But instantaneously each becomes Thou again with co-mingling of not just body but soul. In making love, there is thus a virtually seamless reciprocity between I-It and I-Thou. There is also powerful symbolism in love-making as depicted. Foreplay gradually builds to climax as in the unfolding of a life of two living as one.

As such, making love is inspirational, for it signifies and embodies two mutually living as one. However, the mutuality of love-making as depicted here guards again domination, for the goal is not to control the other but instead to lose oneself in the other as the other in oneself. This has implications for the cognitive , perceptual, and symbolic aspects of love-making.

When one merely has sex, one perceives the other as an object of pleasure, as Kant describes. In mere sexual activity one may seek to dominate, control, and even humiliate in order to elicit sexual pleasure. But, love-making is unifying whereas these cognitions are relational and assume logically distinct beings.

In contrast, the language of love-making involves thoughts and perceptions that unite rather than separate, divide, or alienate. They can reflect tenderness; an adoring or adorable look; or the instant when you knew you wanted to be together for an eternity.

They can be ineffable and unspoken; simply expressed; or set into poetic verse. In contrast, compare the dis-unifying, objectifying nature of the four-letter language of just having sex. Adapting a metaphor gleaned from the neo-Platonist philosopher Plotinus, the unity experienced in love-making may be compared to an axiomatic system. Each axiom is essential to the system and cannot be understood apart from it; but the system itself is over and above and distinct from any of its axioms.

Similarly, the unity of love-making is not possible without the two lovers, but it is over and above and distinct from them. So, in this sense, there is still distinctness in unity.

But it is the Oneness of love-making that itself admits of no division. Accordingly, it is essentially this unifying aspect of the activity of love-making that largely distinguishes it from mere sex. Surrender yourself to the other; sensually coalesce; and trust that the other reciprocates. For, like religious experience, love-making has an element of faith. If you attempt to have sex without such faith, then you will only have sex.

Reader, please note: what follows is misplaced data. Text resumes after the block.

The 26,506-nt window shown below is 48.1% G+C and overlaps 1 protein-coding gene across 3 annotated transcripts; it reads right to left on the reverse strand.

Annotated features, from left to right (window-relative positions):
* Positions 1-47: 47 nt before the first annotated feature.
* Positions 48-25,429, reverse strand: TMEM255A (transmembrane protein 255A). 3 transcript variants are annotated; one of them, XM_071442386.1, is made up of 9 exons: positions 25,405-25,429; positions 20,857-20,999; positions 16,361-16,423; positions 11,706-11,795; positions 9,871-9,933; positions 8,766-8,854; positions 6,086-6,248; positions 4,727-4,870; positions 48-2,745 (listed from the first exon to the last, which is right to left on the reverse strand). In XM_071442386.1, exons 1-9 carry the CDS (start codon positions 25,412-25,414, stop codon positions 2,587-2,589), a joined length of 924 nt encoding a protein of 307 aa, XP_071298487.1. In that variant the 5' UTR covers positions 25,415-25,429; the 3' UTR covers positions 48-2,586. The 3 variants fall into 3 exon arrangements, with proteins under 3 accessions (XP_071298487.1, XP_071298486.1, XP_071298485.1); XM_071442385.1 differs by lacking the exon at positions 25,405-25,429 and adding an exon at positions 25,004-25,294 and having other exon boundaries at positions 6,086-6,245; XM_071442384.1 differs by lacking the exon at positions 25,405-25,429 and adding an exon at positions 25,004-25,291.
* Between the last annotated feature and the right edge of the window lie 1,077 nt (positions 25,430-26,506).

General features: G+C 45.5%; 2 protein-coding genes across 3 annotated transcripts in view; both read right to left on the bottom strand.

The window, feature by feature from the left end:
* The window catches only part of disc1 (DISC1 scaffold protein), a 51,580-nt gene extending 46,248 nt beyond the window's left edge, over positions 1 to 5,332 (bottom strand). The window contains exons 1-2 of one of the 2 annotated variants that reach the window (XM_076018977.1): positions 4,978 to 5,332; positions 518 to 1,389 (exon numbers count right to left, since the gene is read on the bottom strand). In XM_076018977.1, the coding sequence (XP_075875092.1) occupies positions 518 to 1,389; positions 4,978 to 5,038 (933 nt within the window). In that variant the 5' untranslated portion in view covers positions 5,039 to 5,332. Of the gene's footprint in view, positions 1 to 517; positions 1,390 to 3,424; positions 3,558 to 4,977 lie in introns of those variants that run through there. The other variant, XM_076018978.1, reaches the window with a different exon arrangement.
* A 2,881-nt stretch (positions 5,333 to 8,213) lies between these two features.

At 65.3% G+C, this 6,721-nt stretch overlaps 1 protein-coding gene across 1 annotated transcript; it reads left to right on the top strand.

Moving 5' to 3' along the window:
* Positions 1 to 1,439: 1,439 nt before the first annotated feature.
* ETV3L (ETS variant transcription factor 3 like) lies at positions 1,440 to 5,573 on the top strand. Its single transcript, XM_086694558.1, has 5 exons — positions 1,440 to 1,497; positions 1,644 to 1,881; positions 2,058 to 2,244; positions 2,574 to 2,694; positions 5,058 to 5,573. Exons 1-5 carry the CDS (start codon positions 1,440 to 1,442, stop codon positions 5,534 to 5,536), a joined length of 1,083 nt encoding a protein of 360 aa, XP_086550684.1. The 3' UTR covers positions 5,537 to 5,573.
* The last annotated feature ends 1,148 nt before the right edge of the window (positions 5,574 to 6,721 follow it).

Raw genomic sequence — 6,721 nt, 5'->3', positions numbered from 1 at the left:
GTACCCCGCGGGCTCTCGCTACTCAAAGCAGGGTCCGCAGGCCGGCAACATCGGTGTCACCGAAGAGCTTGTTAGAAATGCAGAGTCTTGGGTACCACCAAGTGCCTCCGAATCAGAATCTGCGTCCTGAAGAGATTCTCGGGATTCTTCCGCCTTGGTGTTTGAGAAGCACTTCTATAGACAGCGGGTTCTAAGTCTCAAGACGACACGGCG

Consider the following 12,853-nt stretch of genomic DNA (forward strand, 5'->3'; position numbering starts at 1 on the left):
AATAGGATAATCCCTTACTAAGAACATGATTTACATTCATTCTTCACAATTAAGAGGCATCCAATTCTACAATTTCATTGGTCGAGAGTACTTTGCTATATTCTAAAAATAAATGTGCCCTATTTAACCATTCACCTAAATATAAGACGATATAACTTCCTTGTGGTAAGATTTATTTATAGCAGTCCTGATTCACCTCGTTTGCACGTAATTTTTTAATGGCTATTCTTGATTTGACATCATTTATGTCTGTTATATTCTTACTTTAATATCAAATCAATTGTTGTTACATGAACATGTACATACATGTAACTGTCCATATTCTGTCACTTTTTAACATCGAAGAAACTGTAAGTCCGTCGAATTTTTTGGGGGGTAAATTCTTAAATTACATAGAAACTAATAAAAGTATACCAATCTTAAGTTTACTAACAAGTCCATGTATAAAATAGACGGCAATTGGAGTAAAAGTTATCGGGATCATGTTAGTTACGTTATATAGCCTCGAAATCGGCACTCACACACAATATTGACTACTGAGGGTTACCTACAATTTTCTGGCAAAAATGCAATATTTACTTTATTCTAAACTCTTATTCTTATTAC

So, do you have to be in love in order to make love? To get a handle on an answer to this question you might consider what I have had to say in my blog on How good are you at making love?

In any event, my considered judgment is that it can help to be in love. For I suspect that many people make love well before if ever they are actually in love. Given its powerful symbolism, building a loving sexual relationship, as here described, may even pave the way to a more loving relationship beyond the bedroom.

The taste of wine is what you may crave. But sometimes one may also want a tall, cold one.

Splitting love making sex video

Applying afterwards Submitting Following Leagues. Fax Concepts - Electronic States Wex of … Fax Lovers. Applying yet Submitting Political Documents. Greg Albertini.

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5 Comments

  1. As such, making love is inspirational, for it signifies and embodies two mutually living as one.

  2. Here there is a sort of delicate, momentary analysis and deliberate targeting of a body part. Truly, some may prefer the taste of the one to the other, and a beer may be the drink of choice on a given occasion say, at a Knicks game ; but it would indeed be unfortunate if one ordered a glass of Merlot in an intimate setting and was served a Budd.

  3. Of course, making love as distinct from being in love necessarily involves having sex. But it is the Oneness of love-making that itself admits of no division. However, the mutuality of love-making as depicted here guards again domination, for the goal is not to control the other but instead to lose oneself in the other as the other in oneself.

  4. Each axiom is essential to the system and cannot be understood apart from it; but the system itself is over and above and distinct from any of its axioms. It is a counterfeit if based on pretense because there is duality, not unity, and there is manipulation and objectification, not authentic, mutual respect. The titillations of mine are yours also, and conversely.

  5. According to philosopher Alan Goldman, sexual desire is desire for contact with another person's body and for the pleasure which such contact produces; sexual activity is activity which tends to fulfill such desire of the agent.